The Psalmist heralds the marvels worked for us by the Lord. St Paul (Second Reading), writing this letter of gratitude to the church at Philippi from prison, acknowledges his confidence in the one who, in us, will complete these good work of faith. In the coming week, how may I be a ‘voice crying in the wilderness’? How can I more fruitfully respond to Christ’s wonderful call? How will I continue to discern what is always best?
I begin, as usual, with careful, gentle attention. How settled or unsettled am I at the moment? What is my mood like as I come to prayer? What do I feel I need at this time? What grace am I seeking?
I take a few minutes to become still, entrusting myself into the care of the Holy Spirit, who brings consolation, who fosters trust and who opens my heart to joy and hope.
St Paul wrote this letter of gratitude to the church at Philippi. His affection for them is evident in his encouragement of them to live out their faith in joy. What do I notice as I read his lovely words? What is encouraging me, drawing me, lifting me up?
Paul wrote while held captive in a Roman prison. The demands and pressures of daily life can sometimes seem to deaden any joy in me. Where, like Paul, am I able to find true and lasting joy in the midst of even very difficult circumstances?
I might be drawn to ponder the good work that the Lord has done, is doing, and will do in me. Or, perhaps I reflect on those in my life who first introduced me to the Good News and encouraged me in my knowledge and perception of it. I pray for them with joyful gratitude. I end by thanking God from the heart and, perhaps, by asking for the grace to always recognise and choose what is best. Glory be …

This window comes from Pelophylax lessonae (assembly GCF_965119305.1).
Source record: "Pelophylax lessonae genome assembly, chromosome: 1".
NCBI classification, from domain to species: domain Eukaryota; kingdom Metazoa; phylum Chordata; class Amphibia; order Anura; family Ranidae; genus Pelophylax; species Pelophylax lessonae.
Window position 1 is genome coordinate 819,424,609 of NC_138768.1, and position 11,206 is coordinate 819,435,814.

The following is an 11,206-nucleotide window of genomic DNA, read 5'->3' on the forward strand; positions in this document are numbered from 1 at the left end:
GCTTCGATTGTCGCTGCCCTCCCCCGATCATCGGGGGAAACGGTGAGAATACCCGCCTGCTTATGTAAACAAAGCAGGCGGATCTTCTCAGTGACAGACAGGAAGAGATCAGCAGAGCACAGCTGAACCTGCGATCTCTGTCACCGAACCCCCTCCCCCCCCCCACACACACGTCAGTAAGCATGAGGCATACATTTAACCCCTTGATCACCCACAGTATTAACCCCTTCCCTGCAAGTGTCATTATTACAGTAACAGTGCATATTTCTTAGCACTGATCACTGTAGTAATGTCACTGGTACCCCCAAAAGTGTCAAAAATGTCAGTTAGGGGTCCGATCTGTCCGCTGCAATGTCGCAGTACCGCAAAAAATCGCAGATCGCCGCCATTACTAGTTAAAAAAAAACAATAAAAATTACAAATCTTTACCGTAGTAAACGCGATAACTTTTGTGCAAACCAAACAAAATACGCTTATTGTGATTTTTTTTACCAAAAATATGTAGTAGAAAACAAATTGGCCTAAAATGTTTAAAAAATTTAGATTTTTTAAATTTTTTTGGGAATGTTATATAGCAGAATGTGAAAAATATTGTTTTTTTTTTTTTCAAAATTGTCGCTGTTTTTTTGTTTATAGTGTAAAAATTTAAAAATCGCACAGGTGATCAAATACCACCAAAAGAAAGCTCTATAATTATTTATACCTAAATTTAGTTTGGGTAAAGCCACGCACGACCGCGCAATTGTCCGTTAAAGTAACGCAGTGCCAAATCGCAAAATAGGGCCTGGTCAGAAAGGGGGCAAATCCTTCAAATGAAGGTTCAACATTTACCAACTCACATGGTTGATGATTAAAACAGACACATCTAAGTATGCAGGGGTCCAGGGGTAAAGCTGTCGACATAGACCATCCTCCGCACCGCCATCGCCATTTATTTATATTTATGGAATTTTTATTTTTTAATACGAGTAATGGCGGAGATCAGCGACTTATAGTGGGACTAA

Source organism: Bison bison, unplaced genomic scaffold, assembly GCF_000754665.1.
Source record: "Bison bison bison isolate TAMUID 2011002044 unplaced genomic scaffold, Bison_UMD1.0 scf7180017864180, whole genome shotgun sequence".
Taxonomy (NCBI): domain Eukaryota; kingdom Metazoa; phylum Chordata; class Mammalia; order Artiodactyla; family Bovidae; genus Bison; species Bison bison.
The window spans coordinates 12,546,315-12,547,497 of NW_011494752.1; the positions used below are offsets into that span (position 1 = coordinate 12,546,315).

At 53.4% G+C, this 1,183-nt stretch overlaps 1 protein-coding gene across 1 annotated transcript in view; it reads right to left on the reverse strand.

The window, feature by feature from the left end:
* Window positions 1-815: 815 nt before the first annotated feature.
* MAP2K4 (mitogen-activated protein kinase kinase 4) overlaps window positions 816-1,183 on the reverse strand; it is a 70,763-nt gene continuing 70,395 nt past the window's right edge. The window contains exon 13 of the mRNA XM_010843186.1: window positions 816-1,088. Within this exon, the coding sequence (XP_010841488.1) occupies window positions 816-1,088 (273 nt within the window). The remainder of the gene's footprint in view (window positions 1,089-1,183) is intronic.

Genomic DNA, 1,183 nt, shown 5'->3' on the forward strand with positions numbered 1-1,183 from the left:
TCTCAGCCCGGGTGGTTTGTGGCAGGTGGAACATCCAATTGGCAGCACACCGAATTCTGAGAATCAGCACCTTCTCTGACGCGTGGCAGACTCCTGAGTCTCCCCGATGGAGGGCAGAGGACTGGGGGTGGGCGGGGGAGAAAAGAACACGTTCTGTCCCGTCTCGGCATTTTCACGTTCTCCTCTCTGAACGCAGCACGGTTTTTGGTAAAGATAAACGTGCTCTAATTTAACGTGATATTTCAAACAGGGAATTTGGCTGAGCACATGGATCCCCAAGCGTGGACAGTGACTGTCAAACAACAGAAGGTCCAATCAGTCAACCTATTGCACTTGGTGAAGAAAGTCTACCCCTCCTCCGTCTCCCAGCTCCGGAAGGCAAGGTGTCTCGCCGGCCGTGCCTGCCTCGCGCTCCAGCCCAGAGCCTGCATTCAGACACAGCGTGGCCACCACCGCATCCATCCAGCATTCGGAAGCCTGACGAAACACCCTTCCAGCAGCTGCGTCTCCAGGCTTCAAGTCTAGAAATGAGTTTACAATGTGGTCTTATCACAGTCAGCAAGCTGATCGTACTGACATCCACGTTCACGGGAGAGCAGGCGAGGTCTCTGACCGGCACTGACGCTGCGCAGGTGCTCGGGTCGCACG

What is Luke doing, firmly anchoring things in a concrete time and a place? Where have I found God at work in the concrete circumstances of my own history? Where do I continue to find him? What is he saying along the winding ways and rough roads of my life? And how am I preparing a way for him, readying myself in anticipation for his coming? I speak to him from the heart in complete trust. Our Father ………………Prepared by St Beuno’s Outreach in the Diocese of Wrexha
Did you hear about the guy writing a construction book?
A: He’s still working on it.
- Q: Did you get your hair cut?
A: No, I got them all cut.
- Q: Can you put the cat out?
A: Why, is it on fire?
- Q: Why are eggs bad at telling jokes?
A: They always crack each other up.
- Q: What do you call a 12-inch nose?
A: A foot.
- Q: Why did the man fall down the well?
A: Because he couldn’t see that well.
- Q: What animal is the worst at hiding?
A: The leopard — he’s always spotted.
- Q: Where do cats go to swim?
A: The kitty pool.
- Q: Why are spiders such know-it-alls?
A: They’re always on the web.
- Q: What do you call a pony with a sore throat?
A: A little hoarse
Have a good week –
Keep safe and God do with you